Conlangery 124 medallion

Posted by & filed under Podcast.

We welcome Matt Boutilier on to talk about Old Irish, from the destruction of verb roots due to initial stress, to how you can incorporate initial mutations into a language.

Special mention: George recommends the show Cleverman. Nothing to do with this episode, it’s just good.

Top of show greeting: Dubarne /du’barnə/

Links and Resources

  • Ogham writing system
  • Old Irish on Wikipedia
  • O’Connell, F. W. (1912) A Grammar of Old Irish. Belfast: Mayne, Boyd & son, ltd
  • Lehmann, R. M., & Lehmann, W. P. (1975). Old Irish: An Introduction. New Yord: Modern Language
  • Stifter, D. (2006). Sengoidelc: Old Irish for beginners. Syracuse University Press. [William’s recommendation]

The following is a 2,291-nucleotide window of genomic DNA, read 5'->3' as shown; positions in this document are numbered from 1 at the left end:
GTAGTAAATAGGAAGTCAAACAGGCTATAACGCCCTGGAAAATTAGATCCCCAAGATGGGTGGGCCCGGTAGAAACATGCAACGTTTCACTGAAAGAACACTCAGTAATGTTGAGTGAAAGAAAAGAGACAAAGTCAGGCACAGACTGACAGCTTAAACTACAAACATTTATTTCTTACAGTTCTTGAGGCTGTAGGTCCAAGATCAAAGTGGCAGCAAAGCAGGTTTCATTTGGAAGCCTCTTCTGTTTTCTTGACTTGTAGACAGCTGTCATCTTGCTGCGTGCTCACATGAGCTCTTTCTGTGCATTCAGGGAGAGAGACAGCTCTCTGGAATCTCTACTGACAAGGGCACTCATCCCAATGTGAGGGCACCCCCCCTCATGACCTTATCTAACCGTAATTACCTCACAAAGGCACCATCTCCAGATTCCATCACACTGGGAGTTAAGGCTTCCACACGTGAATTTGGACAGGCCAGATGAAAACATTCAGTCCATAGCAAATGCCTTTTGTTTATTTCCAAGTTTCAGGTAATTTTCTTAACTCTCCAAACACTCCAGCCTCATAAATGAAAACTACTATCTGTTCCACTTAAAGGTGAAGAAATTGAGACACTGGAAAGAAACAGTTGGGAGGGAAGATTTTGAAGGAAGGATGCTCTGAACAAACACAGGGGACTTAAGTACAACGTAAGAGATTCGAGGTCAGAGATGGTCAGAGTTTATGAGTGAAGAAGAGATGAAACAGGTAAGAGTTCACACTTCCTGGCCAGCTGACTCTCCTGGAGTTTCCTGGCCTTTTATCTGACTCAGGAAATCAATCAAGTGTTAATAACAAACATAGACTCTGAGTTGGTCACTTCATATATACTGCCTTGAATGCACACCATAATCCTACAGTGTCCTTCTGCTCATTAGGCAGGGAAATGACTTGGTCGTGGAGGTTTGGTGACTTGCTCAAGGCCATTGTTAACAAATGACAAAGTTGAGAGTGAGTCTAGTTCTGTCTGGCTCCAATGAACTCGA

One Response to “Conlangery #124: Old Irish (natlang)”

  1. Aidan

    OMG. There is so much wrong already, and I haven’t even gotten through the phonological discussions at the start.

    I have never seen it called Old Gaelic.

    Old Irish didn’t use h at all to mark aspiration. It used a dot above the letter (haphazardly). The h as an indicator of aspiration came MUCH later. It’s also NOT from s. S didn’t become h, and then just get inserted. A final s on certain words (*sindos and its variants, which became the article ind) caused aspiration, which was marked with the dot, and much later with an h.

    Irish orthography (modernly) is NOT difficult, it’s just what people who don’t know it like to say. It’s actually very regular, once you know the rules. Old Irish orthography is also very regular – it’s just that they couldn’t be bothered to write it regularly. 🙂 Partly because the writing down was a new fangled thing the Christians brought.

    I’m really afraid to listen to the rest.

    Aidan (who got his Masters in Celtic Language and Literature, focused on Old Irish)


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